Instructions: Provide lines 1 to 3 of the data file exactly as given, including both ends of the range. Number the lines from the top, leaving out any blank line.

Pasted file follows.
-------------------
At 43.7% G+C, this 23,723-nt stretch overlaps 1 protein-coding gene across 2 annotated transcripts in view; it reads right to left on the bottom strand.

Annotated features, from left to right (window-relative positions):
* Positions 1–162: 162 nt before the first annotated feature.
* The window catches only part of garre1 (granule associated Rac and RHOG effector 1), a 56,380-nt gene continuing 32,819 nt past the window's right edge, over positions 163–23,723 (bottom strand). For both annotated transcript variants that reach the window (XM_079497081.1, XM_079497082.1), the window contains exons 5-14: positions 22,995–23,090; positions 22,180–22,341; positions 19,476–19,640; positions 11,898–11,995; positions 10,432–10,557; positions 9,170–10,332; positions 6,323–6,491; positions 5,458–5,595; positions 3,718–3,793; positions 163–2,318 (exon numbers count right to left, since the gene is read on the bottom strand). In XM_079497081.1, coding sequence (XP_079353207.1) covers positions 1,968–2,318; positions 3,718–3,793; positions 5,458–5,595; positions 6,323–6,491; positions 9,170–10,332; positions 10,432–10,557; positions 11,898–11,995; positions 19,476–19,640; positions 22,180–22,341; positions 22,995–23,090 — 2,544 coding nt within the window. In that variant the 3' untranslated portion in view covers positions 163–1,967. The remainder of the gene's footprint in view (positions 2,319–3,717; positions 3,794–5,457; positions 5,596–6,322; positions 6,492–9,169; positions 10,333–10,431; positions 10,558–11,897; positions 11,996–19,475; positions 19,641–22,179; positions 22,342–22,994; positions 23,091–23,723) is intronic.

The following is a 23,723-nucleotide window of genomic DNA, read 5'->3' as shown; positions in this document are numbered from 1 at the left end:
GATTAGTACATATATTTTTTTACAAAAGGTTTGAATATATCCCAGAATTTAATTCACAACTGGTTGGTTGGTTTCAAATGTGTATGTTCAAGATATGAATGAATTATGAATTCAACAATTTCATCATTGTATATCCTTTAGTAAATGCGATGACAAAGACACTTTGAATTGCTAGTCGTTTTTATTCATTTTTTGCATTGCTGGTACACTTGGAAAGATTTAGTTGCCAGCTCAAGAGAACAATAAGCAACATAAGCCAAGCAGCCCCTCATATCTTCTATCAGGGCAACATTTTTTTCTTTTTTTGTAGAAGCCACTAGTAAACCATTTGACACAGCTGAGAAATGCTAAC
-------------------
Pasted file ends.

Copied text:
At 43.7% G+C, this 23,723-nt stretch overlaps 1 protein-coding gene across 2 annotated transcripts in view; it reads right to left on the bottom strand.

Annotated features, from left to right (window-relative positions):
* Positions 1–162: 162 nt before the first annotated feature.